Lincoln Square Krause Music Store owners seek buyer to preserve historic Sullivan building
LINCOLN SQUARE – The owners of an almost 100-year-old building on Lincoln Square are hoping to find a buyer after more than two years in the market.
The Krause Music Store building, 4611 N. Lincoln Ave., has been a retail storefront, funeral home, boutique, and marketing company since its construction in 1922. It may be the last building in Chicago designed by famous architect Louis Sullivan.
Owners Peter and Pooja Vukosavich bought the building in 2005 and renovated it for two years before opening Studio V Design there. They closed the business in July 2019 and have tried to sell the building ever since. They recently started selling trinkets, housewares and office supplies outside the storefront, leading some neighbors to believe they had opened a pop-up store.
Their search for a buyer ran into a problem during the pandemic, but the couple are optimistic they can find someone to buy the property, preserve its history, and become its guardian for decades to come.
“We had two gentlemen who came to see the building last week. I think the way the real estate market is recovering and the interest in our building is also increasing, ”said Peter Vukosavich.
The origins of the building begin with William P. Krause, a businessman who sold pianos and phonographs. Krause commissioned architect William C. Presto to design a small building in Lincoln Square that would serve as his store and home, according to “The Complete Architecture of Adler & Sullivan.”
Presto was a draftsman under Sullivan during the design and construction of the Farmers and Merchants Union Bank “jewelry box” in Columbus, Wisconsin. After the bank was over, Sullivan’s company didn’t have a lot of work for Presto, so he went on his own. One of his first commissions was the three-story building for Krause.
By 1920, Sullivan had been without substantial work for some time, had lost his office on the 16th floor of the Auditorium Building in the South Loop, and was reduced to living in a bedroom with the support of friends.
“Sullivan really ran into bad luck at the end of his career. He was an alcoholic and surfed on his couch, ”said Peter Vukosavich.
When Presto was designing the facade of the Lincoln Avenue building, he contacted his former boss to see if he wanted to take on the project. Presto worried that Sullivan might not want to work on something so small, but Sullivan accepted the job.
In 1922, Sullivan completed the design of a terracotta facade adorned with an ornamental “K” for Krause that still stands out along the Lincoln Avenue commercial corridor. He oversaw the creation of the blocks at American Terra Cotta and Ceramic Company in the suburb of Crystal Lake, then their installation on the facade of the building.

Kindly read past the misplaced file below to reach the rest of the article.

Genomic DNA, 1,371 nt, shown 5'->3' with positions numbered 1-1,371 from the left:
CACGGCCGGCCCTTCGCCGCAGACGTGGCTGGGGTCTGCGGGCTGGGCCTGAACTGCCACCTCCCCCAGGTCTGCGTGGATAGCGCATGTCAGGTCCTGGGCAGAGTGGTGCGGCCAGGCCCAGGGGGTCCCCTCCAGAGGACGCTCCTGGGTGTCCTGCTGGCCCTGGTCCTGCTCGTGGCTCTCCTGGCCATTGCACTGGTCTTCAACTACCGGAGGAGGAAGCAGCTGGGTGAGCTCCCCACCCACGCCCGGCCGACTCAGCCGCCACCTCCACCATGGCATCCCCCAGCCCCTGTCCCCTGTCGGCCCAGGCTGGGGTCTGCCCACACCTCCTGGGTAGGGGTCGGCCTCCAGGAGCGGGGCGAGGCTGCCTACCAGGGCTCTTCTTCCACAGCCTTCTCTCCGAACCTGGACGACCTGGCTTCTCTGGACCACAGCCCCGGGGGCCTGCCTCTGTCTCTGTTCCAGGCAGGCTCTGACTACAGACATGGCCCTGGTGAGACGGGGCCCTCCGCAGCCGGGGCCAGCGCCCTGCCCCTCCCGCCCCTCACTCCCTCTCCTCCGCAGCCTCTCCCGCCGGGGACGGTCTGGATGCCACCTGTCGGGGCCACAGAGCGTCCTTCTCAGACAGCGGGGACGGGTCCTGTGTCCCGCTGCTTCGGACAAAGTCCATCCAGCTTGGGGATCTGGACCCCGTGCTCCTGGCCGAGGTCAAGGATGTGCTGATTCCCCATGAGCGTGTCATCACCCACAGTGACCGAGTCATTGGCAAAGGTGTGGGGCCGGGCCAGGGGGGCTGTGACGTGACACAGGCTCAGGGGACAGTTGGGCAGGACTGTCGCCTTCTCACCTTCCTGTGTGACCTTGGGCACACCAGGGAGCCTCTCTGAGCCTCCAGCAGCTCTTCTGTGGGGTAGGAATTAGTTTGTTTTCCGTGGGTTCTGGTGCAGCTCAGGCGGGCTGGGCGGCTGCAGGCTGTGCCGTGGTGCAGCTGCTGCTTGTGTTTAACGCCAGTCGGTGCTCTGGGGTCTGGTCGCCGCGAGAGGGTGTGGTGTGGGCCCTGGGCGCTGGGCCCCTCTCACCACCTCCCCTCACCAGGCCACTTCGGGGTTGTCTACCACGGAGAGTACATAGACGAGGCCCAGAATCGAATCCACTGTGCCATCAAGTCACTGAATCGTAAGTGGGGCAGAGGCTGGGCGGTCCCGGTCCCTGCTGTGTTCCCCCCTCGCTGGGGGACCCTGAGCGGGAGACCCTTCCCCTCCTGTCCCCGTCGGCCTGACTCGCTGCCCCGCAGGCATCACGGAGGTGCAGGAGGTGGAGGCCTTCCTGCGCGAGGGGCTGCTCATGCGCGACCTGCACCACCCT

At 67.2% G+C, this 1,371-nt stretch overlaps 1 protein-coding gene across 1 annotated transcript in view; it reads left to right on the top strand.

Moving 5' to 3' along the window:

“Sullivan’s contribution is limited to the facade of the Krause music store. But this was Louis Sullivan’s last major commission, and it uses the magnificent ‘jewelry box’ design similar to the jewelry box banks he designed that are scattered throughout the Midwest, ”said Ward Miller, Executive Director of Preservation Chicago.
Some of the unused clay blocks were thrown into the yard of the property by the workers; We do not know why. The crews completed construction of the building at a cost of $ 22,000.
After Krause moved in, he ran the first retail store on this stretch of Lincoln Avenue and lived and worked in the building until 1929 when he committed suicide in his apartment.
For the next 60 years, the building operated as a funeral home. Later, it was a shop named Museum of Decorative Arts, according to WTTW. When Pooja and Peter Vukosavich bought it, they found the old terra cotta blocks that Sullivan workers had left in the yard over 80 years earlier.
“We dug them up and now we have them in our office as a little piece of history,” said Peter Vukosavich. “They’re going to stay with the building because I really think they’re still part of the building and should belong to the next owner.”
The property has been a city landmark since 1977 because of its facade “representative of Sullivan’s masterful use of ornament” and “meticulous attention” to decorative elements.
Now the first floor is filled with an eclectic array of items for sale, like a hand-carved Indonesian mirror frame, office cabinets, a vintage optometrist exam case, and door knobs from colorful antique cabinet, among others. Many are items the couple collected over 30 years of traveling.
“A friend of mine called the other day and asked if we had opened a new pop-up store there. The ‘showcase’ is actually where our conference room was located, and it’s the perfect place to put everything we sell, ”said Peter Vukosavich. “But if you go through that, it kind of looks like an import from Pier One or something, honestly.”
The building is for sale for $ 2.25 million. For more information on the building and the items sold, click here.
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